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S81 A randomised controlled study comparing the outcomes of pleural nurse practitioner versus doctors trained to perform pleural procedures for management of pleural effusions
  1. ER Reid1,
  2. PR Sivasothy2,
  3. S Chatterji2
  1. 1Addenbrooke's Hospital, Cambridge, United Kingdom
  2. 2Cambridge University Hospitals NHS Foundation Trust, Cambridge, United Kingdom

Abstract

Background Following the National Patient Safety Agency alert in the UK thoracic ultrasound (TUS) is strongly recommended for all pleural procedures. This places strains on clinical service delivery. The role of the Nurse Practitioner (NP) in this setting is not established. We undertook a randomised control study to test the hypothesis that a Nurse Practitioner trained to Royal College of Radiologist level 1 TUS and in performing pleural procedures independently is equivalent to doctors trained in undertaking pleural procedures.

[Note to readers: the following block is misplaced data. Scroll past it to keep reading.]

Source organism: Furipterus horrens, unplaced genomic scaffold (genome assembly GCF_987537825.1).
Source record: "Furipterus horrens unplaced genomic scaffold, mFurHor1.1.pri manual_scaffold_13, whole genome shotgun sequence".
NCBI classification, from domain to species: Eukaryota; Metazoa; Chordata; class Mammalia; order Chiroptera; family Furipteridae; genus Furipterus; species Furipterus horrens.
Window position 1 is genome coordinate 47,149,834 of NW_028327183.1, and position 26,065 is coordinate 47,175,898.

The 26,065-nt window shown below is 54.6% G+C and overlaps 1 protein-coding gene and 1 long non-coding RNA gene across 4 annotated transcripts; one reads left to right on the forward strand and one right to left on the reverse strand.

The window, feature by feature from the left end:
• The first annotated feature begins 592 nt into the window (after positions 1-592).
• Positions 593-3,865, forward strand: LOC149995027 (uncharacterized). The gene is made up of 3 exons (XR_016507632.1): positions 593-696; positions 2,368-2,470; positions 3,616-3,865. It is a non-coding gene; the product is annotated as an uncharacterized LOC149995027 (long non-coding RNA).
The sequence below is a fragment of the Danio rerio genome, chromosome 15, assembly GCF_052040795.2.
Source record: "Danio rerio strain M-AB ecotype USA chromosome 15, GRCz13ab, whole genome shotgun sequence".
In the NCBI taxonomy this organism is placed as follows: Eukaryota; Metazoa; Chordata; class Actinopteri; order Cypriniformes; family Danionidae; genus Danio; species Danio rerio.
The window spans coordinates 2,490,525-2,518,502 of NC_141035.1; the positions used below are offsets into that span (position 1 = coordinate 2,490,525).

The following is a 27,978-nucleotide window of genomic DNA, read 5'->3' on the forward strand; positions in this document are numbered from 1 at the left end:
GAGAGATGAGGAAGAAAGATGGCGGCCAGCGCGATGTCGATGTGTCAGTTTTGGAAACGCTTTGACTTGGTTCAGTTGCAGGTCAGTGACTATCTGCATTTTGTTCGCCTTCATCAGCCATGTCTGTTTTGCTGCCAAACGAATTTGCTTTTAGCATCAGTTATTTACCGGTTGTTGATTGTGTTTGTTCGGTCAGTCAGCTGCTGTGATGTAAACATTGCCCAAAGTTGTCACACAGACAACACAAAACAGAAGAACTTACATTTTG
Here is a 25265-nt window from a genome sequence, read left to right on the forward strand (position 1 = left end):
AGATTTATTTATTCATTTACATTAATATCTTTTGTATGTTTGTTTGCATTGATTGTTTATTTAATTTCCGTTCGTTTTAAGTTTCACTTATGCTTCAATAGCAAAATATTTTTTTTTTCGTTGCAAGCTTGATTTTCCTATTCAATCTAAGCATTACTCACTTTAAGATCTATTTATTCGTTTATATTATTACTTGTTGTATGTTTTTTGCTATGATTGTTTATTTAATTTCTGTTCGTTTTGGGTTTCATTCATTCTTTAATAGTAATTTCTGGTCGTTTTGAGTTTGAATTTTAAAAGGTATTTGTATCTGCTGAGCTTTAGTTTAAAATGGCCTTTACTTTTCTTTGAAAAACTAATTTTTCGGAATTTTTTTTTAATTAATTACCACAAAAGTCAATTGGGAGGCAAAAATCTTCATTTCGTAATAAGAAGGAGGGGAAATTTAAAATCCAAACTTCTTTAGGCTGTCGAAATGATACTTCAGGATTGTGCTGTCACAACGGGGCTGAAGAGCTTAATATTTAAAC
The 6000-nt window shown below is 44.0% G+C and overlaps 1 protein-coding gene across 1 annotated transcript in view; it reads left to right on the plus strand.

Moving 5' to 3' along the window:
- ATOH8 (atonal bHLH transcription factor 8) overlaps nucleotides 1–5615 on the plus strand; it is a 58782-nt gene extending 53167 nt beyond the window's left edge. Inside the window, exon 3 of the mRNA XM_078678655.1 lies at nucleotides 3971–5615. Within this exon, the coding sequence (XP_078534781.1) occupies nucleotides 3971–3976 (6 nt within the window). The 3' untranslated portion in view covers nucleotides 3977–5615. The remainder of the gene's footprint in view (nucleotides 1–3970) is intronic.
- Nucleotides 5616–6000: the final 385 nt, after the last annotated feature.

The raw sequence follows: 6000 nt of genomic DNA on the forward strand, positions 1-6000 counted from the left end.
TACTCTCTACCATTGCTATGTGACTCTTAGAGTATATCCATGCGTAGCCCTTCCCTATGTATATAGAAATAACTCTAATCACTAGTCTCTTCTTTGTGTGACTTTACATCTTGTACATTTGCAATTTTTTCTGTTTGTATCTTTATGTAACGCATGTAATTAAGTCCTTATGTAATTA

Method In this prospective ethically approved un-blinded non-inferiority study we assessed pleural procedures as carried out by a Nurse Practitioner (Group A) in comparison with doctors trained in pleural procedures (Group B) in 32 patients. Primary endpoints were success of the pleural procedure, procedural pain using visual analogue score (VAS), patient anxiety using short form State Trait Anxiety Index (STAI). Secondary outcome measures were complications. Non parametric statistical tests were used for analysis.

Results There was no statistically significant (NS) difference between groups as assessed by primary endpoints (Table 1). There was one failure to undertake therapeutic pleural aspiration in Group B. Delayed complications were drain dislodgement in Group A and re-expansion pulmonary oedema in Group B.

Conclusion We believe this is the first randomised control study to test if after appropriate training a Pleural Nurse Practitioner is able to safely and effectively undertake pleural procedures with equivalence in practice to trained doctors.

Abstract S81 Figure 1.

Graph representing the changes in comfort and neural respiratory drive with increasing trigger delay

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